Map the user ID and group ID strings to local numeric IDs
Map the local numeric IDs to user ID and group ID strings
For more information about the nfsmapid daemon, see NFS Daemons.
Note that in NFS Version 4, the nfsmapid daemon, is used to map user IDs or group IDs in Access Control List (ACL) entries on a server to user IDs or group IDs in ACL entries on a client. The reverse is also true. For more information about user ID and group ID mapping, see ACLs and nfsmapid in NFS Version 4 and NFS ACL Support.
With NFS Version 4, when you unshare a file system, all the state information for any open files or file locks in that file system is destroyed. In NFS Version 3, the server maintains any locks that the clients had obtained before the file system was unshared. For more information about unsharing a file system in NFS Version 4, see Unsharing and Resharing a File System in NFS Version 4.
NFS Version 4 servers use a pseudo file system to provide clients with access to exported objects on the server. For more information about pseudo file system, see File System Namespace in NFS Version 4. NFS Version 4 supports volatile file handles. For more information, see Volatile File Handles in NFS Version 4.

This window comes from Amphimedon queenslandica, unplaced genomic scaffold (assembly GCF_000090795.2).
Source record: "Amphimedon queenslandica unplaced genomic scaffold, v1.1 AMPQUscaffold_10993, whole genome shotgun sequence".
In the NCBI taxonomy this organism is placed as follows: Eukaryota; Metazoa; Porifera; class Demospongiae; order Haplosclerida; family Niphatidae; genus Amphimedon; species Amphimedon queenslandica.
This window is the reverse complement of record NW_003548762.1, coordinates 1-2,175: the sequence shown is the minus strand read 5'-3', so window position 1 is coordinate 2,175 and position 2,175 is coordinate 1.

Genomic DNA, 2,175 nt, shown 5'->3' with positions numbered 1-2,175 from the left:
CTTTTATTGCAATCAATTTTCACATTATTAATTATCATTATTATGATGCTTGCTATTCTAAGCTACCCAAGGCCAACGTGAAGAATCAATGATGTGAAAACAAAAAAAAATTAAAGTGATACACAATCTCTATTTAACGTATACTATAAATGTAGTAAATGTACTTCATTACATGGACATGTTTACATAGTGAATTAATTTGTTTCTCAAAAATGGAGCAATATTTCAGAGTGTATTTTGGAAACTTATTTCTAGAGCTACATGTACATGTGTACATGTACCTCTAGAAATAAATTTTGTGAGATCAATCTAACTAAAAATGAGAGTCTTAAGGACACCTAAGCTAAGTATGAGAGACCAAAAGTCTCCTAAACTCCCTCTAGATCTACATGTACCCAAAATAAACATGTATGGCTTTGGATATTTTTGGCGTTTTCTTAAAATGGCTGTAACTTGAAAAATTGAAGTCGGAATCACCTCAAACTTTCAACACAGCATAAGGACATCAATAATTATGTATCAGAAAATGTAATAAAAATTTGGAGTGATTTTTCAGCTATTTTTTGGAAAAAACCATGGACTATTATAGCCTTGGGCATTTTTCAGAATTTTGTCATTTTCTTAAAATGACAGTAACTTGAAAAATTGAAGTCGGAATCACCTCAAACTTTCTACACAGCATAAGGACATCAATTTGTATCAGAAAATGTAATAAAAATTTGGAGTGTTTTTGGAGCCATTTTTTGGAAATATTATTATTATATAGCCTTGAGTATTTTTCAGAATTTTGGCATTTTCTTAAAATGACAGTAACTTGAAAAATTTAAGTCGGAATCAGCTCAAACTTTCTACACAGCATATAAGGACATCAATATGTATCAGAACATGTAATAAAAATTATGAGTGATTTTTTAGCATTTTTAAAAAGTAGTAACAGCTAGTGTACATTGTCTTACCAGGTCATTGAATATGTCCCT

Delegation, a technique by which the server delegates the management of a file to a client, is supported on both the client and the server. For example, the server could grant either a read delegation or a write delegation to a client. For more information about delegation, see Delegation in NFS Version 4.
NFS Version 4 does not support LIPKEY/SPKM security.
Also, NFS Version 4 does not use the following daemons:
For a complete list of the features in NFS Version 4, see Features in NFS Version 4.
For information about setting up the NFS services, see Setting Up the NFS Service.